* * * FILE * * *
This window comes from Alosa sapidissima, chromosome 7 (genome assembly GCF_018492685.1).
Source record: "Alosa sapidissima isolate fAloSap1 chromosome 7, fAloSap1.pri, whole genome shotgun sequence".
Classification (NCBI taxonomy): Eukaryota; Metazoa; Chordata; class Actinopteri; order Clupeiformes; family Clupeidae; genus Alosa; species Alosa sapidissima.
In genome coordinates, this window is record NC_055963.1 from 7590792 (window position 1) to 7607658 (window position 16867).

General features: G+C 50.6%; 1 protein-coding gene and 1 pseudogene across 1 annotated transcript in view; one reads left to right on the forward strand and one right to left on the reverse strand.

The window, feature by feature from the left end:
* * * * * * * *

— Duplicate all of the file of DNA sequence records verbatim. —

This window comes from Alosa sapidissima, chromosome 7 (genome assembly GCF_018492685.1).
Source record: "Alosa sapidissima isolate fAloSap1 chromosome 7, fAloSap1.pri, whole genome shotgun sequence".
Classification (NCBI taxonomy): Eukaryota; Metazoa; Chordata; class Actinopteri; order Clupeiformes; family Clupeidae; genus Alosa; species Alosa sapidissima.
In genome coordinates, this window is record NC_055963.1 from 7590792 (window position 1) to 7607658 (window position 16867).

General features: G+C 50.6%; 1 protein-coding gene and 1 pseudogene across 1 annotated transcript in view; one reads left to right on the forward strand and one right to left on the reverse strand.

The window, feature by feature from the left end: